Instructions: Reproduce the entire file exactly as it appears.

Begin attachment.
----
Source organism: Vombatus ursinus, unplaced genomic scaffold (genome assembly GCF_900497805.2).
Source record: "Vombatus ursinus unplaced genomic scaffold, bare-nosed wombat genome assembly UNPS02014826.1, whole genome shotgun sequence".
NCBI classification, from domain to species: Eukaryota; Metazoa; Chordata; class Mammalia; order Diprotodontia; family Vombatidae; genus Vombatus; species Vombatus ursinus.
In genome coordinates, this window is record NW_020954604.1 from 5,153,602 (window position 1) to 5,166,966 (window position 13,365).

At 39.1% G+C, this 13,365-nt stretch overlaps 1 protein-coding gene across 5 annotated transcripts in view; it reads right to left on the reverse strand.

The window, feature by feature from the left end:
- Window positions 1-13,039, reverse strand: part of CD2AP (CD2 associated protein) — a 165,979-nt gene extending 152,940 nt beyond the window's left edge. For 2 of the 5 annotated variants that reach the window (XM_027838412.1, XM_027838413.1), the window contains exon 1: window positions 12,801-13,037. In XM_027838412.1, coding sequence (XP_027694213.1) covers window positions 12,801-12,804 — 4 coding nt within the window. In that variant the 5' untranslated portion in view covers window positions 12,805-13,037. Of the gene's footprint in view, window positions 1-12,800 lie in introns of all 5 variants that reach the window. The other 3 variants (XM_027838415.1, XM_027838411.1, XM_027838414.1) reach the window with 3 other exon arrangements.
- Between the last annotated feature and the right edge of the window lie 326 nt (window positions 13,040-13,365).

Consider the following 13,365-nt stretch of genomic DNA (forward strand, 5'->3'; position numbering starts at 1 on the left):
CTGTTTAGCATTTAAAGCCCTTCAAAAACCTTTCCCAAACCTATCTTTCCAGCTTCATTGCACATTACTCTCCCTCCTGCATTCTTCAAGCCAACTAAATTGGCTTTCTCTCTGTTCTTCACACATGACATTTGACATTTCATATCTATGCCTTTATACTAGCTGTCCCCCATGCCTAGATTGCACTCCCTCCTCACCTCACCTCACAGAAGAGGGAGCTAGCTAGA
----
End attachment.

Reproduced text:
Source organism: Vombatus ursinus, unplaced genomic scaffold (genome assembly GCF_900497805.2).
Source record: "Vombatus ursinus unplaced genomic scaffold, bare-nosed wombat genome assembly UNPS02014826.1, whole genome shotgun sequence".
NCBI classification, from domain to species: Eukaryota; Metazoa; Chordata; class Mammalia; order Diprotodontia; family Vombatidae; genus Vombatus; species Vombatus ursinus.
In genome coordinates, this window is record NW_020954604.1 from 5,153,602 (window position 1) to 5,166,966 (window position 13,365).

At 39.1% G+C, this 13,365-nt stretch overlaps 1 protein-coding gene across 5 annotated transcripts in view; it reads right to left on the reverse strand.

The window, feature by feature from the left end:
- Window positions 1-13,039, reverse strand: part of CD2AP (CD2 associated protein) — a 165,979-nt gene extending 152,940 nt beyond the window's left edge. For 2 of the 5 annotated variants that reach the window (XM_027838412.1, XM_027838413.1), the window contains exon 1: window positions 12,801-13,037. In XM_027838412.1, coding sequence (XP_027694213.1) covers window positions 12,801-12,804 — 4 coding nt within the window. In that variant the 5' untranslated portion in view covers window positions 12,805-13,037. Of the gene's footprint in view, window positions 1-12,800 lie in introns of all 5 variants that reach the window. The other 3 variants (XM_027838415.1, XM_027838411.1, XM_027838414.1) reach the window with 3 other exon arrangements.
- Between the last annotated feature and the right edge of the window lie 326 nt (window positions 13,040-13,365).

Consider the following 13,365-nt stretch of genomic DNA (forward strand, 5'->3'; position numbering starts at 1 on the left):
CTGTTTAGCATTTAAAGCCCTTCAAAAACCTTTCCCAAACCTATCTTTCCAGCTTCATTGCACATTACTCTCCCTCCTGCATTCTTCAAGCCAACTAAATTGGCTTTCTCTCTGTTCTTCACACATGACATTTGACATTTCATATCTATGCCTTTATACTAGCTGTCCCCCATGCCTAGATTGCACTCCCTCCTCACCTCACCTCACAGAAGAGGGAGCTAGCTAGA